The Connected Discourses of the Buddha - Selections

Chapter 36. Vedanāsaṃyutta: Connected Discourses on Feeling

II. Alone

11 (1) Alone
Then a certain bhikkhu approached the Blessed One, paid homage to him, sat down to one side, and said to him: “Here, venerable sir, while I was alone in seclusion, a reflection arose in my mind thus: ‘Three feeling have been spoken of by the Blessed One: pleasant feeling, painful feeling, neither-painful-nor-pleasant feeling. These three feelings have been spoken of by the Blessed One. But the Blessed One has said: “Whatever is felt is included in suffering.” Now with reference to what was this stated by the Blessed One?’”
    “Good, good, bhikkhu! These three feelings have been spoken of by me: pleasant feeling, painful feeling, neither-painful-nor-pleasant feeling. These three feelings have been spoken of by me. And I have also said: ‘Whatever is felt is included in suffering.’ That has been stated by me with reference to the impermanence of formations. That has been stated by me with reference to formations being subject to destruction … to formations being subject to vanishing … to formations being subject to fading away [217] … to formations being subject to cessation … to formations being subject to change.
    “Then, bhikkhu, I have also taught the successive cessation of formations. For one who has attained the first jhāna, speech has ceased. For one who has attained the second jhāna, thought and examination have ceased. For one who has attained the third jhāna, rapture has ceased. For one who has attained the fourth jhāna, in-breathing and out-breathing have ceased. For one who has attained the base of the infinity of space, the perception of form has ceased. For one who has attained the base of the infinity of consciousness, the perception pertaining to the base of the infinity of space has ceased. For one who has attained the base of nothingness, the perception pertaining to the base of the infinity of consciousness has ceased. For one who has attained the base of neither-perception-nor-nonperception, the perception pertaining to the base of nothingness has ceased. For one who has attained the cessation of perception and feeling, perception and feeling have ceased. For a bhikkhu whose taints are destroyed, lust has ceased, hatred has ceased, delusion has ceased.
    “Then, bhikkhu, I have also taught the successive subsiding of formations. For one who has attained the first jhāna speech has subsided…. For one who has attained the cessation of perception and feeling, perception and feeling have subsided. For a bhikkhu whose taints are destroyed, lust has subsided, hatred has subsided, delusion has subsided.
    “There are, bhikkhu, these six kinds of tranquillization. For one who has attained the first jhāna, speech has been tranquillized. For one who has attained the second jhāna, thought and examination have been tranquillized. For one who has attained the third jhāna, rapture has been tranquillized. For one who has attained the fourth jhāna, in-breathing and out-breathing have been tranquillized. [218] For one who has attained the cessation of perception and feeling, perception and feeling have been tranquillized. For a bhikkhu whose taints are destroyed, lust has been tranquillized, hatred has been tranquillized, delusion has been tranquillized.”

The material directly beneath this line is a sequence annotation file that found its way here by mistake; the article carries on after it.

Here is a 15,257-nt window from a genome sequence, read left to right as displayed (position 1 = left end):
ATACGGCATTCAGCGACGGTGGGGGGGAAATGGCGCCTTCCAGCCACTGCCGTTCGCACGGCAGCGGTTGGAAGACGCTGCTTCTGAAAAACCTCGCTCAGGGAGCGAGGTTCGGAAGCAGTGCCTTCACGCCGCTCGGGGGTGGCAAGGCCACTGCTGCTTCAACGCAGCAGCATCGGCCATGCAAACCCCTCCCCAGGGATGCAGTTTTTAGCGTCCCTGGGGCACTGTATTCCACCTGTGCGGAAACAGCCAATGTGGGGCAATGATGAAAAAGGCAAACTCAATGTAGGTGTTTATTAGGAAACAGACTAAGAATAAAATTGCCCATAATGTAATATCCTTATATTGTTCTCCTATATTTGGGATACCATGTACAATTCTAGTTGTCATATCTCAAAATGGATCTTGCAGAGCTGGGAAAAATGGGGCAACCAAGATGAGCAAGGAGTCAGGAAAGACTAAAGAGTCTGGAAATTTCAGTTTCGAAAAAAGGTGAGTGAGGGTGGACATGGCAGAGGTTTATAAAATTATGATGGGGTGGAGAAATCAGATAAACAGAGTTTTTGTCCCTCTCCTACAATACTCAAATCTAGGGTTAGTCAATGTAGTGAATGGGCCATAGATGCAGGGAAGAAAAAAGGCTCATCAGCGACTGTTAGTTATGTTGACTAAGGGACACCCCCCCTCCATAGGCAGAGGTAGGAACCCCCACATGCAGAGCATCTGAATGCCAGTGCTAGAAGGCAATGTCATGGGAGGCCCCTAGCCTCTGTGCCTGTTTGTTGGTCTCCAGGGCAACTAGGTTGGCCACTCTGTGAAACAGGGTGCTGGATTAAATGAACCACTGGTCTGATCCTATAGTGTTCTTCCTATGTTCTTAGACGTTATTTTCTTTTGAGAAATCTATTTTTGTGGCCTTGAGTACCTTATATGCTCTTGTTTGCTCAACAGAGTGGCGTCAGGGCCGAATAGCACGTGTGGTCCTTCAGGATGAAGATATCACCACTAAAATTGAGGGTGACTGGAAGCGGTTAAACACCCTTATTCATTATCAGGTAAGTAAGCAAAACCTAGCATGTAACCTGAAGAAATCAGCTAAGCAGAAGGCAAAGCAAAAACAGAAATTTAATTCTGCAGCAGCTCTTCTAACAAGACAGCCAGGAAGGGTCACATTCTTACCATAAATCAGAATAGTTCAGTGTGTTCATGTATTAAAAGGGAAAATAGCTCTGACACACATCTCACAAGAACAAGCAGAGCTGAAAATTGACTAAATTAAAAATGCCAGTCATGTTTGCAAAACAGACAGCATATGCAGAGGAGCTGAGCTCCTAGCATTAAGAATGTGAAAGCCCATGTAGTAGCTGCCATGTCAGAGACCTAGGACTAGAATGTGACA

12 (2) The Sky (1)
“Bhikkhus, just as various winds blow in the sky: winds from the east, winds from the west, winds from the north, winds from the south, dusty winds and dustless winds, cold winds and hot winds, mild winds and strong winds; so too, various feelings arise in this body: pleasant feeling arises, painful feeling arises, neither-painful-nor-pleasant feeling arises.”

Just as many diverse winds
Blow back and forth across the sky,
Easterly winds and westerly winds,
Northerly winds and southerly winds,
Dusty winds and dustless winds,
Sometimes cold, sometimes hot,
Those that are strong and others mild—
Winds of many kinds that blow;

So in this very body here
Various kinds of feelings arise,
Pleasant ones and painful ones,
And those neither painful nor pleasant.

But when a bhikkhu who is ardent
Does not neglect clear comprehension,
Then that wise man fully understands
Feelings in their entirety.

Having fully understood feelings,
He is taintless in this very life.
Standing in Dhamma, with the body’s breakup,
The knowledge-master cannot be reckoned. [219]

13 (3) The Sky (2)
(Same as the preceding, but without the verses.)

14 (4) The Guest House
“Bhikkhus, suppose there is a guest house. People come from the east, west, north, and south and lodge there; khattiyas, brahmins, vessas, and suddas come and lodge there. So too, bhikkhus, various feelings arise in this body: pleasant feeling arises, painful feeling arises, neither-painful-nor-pleasant feeling arises; carnal pleasant feeling arises; carnal painful feeling arises; carnal neither-painful-nor-pleasant feeling arises; spiritual pleasant feeling arises; spiritual painful feeling arises; spiritual neither-painful-nor-pleasant feeling arises.”

15 (5) Ānanda (1)
Then the Venerable Ānanda approached the Blessed One, paid homage to him, sat down to one side, and said to him: “Venerable sir, what now is feeling? What is the origin of feeling? What is the cessation of feeling? [220] What is the way leading to the cessation of feeling? What is the gratification in feeling? What is the danger? What is the escape?”